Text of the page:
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I watched your product being demonstrated at Equitana in Louisville, Kentucky a few weeks ago, not realizing I would be in need of it. But as fate would have it, my horse pulled a front shoe and the farrier had to patch it with a product he uses. It only stayed on one day! As luck would have it, a friend had bought your HOOF-it product at Equitana. I tried it and was amazed at the ease of application and durability. It has stayed on and I am delighted with the results. Gail Shelbyville, KY

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Fitting a HOOF-it Natural Flex Plastic Horseshoe

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Question: I'm ordering my second set of shoes. I was hoping your shoes would encourage hoof growth and expand my horses feet. Well good news it seems to be working. Why do I sound surprised because I've tried all kinds of supplements,... well nothing really seemed to be all that effective. The only thing that seemed to make a difference was pulling my horses shoes and turning him out with a horse that really kept him moving for the winter. (no shoes & exercise) My only concern as I'm looking at the shoes that were pulled off, it appears my horses weight on the outside of the shoe pushed up the inside of the shoe. I see that the shoe was rasped round on the outside edges so as his foot expanded he was on the very very edge that did not have shoe under touching the ground. On his fore feet off and over the inside edge. I'm sure as my farrier gets more accustom to these shoes he will make adjustments. Also he though his standard clincher was a bit awkward. He wanted me to ask if he should be using a special one made for your shoes?  Thank you very much, Leigh Cahill Answer: Dear Leigh, Have your farrier leave as much expansion room around the heels as he feels comfortable with. I usually leave 1/4 inch or a little less. With the shoe being flexible if a horse steps on the edge 90% of the time the shoe just flexes back into place. The extra expansion room will ensure that you get a reset if the shoe isn't to worn. I use regular clinchers and try to get my nails a little higher than I would with a steel shoe. There are times when I use to punch the nail heads down with my clinch cutter but I seldom do that anymore.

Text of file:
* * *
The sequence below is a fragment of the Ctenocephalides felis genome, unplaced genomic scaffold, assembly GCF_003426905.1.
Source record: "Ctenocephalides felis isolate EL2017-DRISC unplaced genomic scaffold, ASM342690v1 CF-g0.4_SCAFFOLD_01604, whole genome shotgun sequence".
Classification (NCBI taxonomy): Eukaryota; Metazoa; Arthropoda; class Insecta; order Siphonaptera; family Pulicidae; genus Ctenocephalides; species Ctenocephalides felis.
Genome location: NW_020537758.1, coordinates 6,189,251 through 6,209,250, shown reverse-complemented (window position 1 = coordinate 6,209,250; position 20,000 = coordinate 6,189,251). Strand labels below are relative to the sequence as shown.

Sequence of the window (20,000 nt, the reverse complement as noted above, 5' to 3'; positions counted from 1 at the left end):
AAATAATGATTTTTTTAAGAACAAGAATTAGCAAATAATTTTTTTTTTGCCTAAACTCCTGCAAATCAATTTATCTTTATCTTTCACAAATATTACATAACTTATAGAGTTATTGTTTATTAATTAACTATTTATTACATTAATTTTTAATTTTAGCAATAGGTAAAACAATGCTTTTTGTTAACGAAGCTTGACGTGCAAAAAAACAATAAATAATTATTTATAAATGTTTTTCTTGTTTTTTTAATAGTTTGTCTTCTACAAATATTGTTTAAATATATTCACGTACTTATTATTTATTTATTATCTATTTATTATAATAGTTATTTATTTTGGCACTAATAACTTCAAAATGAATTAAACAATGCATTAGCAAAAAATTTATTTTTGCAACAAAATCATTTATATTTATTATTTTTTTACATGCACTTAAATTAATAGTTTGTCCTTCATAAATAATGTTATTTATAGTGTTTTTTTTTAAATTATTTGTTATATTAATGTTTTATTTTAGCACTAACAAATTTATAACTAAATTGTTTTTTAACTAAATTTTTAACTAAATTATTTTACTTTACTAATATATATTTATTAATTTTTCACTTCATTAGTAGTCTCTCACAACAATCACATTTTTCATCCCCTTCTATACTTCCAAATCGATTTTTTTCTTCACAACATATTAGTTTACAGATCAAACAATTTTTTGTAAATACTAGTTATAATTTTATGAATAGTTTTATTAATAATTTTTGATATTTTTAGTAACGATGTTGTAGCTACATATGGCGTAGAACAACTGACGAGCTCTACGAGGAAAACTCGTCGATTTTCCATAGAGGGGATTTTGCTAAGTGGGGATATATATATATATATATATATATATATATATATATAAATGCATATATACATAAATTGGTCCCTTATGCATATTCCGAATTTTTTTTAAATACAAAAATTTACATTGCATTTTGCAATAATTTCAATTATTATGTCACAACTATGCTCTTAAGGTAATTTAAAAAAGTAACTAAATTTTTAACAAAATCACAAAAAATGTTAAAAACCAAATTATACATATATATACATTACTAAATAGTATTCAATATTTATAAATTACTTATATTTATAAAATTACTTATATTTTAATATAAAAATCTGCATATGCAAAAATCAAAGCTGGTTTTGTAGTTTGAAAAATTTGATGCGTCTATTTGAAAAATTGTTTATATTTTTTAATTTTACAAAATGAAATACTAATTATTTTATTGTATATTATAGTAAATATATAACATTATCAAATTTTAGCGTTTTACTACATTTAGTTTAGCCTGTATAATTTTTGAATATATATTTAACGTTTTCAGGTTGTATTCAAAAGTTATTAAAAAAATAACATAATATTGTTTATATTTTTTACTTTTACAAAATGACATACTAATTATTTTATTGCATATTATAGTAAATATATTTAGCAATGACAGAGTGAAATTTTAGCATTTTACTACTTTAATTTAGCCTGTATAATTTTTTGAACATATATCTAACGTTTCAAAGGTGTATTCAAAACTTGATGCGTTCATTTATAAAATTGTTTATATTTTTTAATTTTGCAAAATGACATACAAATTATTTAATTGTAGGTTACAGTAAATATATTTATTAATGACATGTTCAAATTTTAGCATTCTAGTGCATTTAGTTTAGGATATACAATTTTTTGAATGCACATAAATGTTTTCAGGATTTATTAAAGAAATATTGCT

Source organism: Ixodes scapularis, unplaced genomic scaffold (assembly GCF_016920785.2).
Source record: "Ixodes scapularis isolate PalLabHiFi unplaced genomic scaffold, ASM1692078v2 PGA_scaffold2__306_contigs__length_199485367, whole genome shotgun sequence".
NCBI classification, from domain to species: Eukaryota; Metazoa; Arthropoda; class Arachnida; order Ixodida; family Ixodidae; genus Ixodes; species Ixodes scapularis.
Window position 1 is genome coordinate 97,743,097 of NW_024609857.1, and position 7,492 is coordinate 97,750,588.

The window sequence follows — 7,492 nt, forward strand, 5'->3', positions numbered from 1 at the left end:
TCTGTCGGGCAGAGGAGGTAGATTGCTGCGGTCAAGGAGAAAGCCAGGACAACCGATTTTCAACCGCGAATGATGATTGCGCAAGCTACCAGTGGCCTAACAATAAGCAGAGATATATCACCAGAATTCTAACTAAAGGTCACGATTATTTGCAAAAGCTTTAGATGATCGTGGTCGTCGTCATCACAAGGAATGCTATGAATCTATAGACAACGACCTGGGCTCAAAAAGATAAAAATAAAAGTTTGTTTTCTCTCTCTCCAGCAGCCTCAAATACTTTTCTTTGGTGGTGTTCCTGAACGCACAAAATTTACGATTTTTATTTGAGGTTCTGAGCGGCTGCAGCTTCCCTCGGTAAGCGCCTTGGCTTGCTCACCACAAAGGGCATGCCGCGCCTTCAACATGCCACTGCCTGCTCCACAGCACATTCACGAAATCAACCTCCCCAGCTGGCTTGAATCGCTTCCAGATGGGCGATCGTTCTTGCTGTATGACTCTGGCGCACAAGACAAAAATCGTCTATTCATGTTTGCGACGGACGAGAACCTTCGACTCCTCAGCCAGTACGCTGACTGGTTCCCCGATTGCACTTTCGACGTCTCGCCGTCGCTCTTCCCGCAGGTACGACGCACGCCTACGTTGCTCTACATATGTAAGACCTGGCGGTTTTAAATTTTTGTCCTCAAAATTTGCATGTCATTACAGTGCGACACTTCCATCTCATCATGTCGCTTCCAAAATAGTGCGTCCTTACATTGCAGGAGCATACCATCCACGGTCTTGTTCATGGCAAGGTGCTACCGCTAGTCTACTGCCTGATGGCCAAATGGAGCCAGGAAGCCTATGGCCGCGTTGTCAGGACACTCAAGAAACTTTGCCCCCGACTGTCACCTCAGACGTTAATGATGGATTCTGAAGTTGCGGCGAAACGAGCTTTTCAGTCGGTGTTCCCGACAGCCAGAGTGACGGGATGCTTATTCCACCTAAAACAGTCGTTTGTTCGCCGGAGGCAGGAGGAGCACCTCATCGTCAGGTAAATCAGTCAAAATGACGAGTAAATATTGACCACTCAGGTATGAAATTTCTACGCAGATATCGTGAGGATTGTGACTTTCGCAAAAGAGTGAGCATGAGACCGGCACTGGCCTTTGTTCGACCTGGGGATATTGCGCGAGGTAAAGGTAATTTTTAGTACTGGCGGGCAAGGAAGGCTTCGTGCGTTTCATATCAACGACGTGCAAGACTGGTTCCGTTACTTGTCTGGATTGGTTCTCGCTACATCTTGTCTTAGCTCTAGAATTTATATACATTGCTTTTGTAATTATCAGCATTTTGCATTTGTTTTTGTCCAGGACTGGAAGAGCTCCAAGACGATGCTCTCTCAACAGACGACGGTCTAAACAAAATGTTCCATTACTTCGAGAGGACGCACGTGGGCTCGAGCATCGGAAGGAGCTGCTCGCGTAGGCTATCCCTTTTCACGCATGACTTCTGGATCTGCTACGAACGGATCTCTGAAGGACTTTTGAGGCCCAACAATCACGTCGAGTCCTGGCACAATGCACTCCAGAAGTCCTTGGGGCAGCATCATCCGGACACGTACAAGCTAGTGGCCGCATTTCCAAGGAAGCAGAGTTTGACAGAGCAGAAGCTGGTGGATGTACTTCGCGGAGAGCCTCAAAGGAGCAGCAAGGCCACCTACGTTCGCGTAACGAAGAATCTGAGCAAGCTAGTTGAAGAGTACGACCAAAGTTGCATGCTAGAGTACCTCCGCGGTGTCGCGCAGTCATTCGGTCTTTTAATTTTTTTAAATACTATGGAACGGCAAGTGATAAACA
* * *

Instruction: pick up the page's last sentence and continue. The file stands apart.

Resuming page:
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Horse with Low Heel Problems

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I purchased a set of HOOF-it horseshoes for my Peruvian mare (age 19) that has had a problem growing heels and does not do well with steel shoes. I put the shoes on in April and pulled them off in February. That set of shoes went through four resets before they wore out. The mare was taken on several mountain type trail rides as well as being ridden on the paved urban trail quite frequently during the summer and fall. The paved trail does give a way to dirt after the first 1/4 miles, so she wasn't on the pavement all the time. When the rain set in, she was worked in a covered dirt arena. My farrier was amazed with the heel the mare grew and I was amazed at how long the shoes lasted. I have used other composite shoes in the past but have never had these outstanding results. As a result of my trying the shoes and using them on two other Peruvians, my farrier is now recommending them to his clients. The majority of whom own trotting horses. This year we are shoeing several more horses with the HOOF-it composite shoes and I will be happy to let you know the results. They work well on our gaited horses because they do not inhibit the gait, nor do they enhance the gait. They do help keep the horses with flat feet or low heels from bruising which is a problem in our area because of the wet winters effect on the hooves. Thanks for a great product. Karen Kent, Washington  
 

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HOOF-it Plastic Horseshoes

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My client notes that she is able to ride on the golf course next to her house now with the HOOF-it horseshoes since they don't tear up the grass like other shoes! Also, her horses previously contracted feet are no longer contracted after just two shoeings. Thank you! Jonathan, BWFA Journeyman Farrier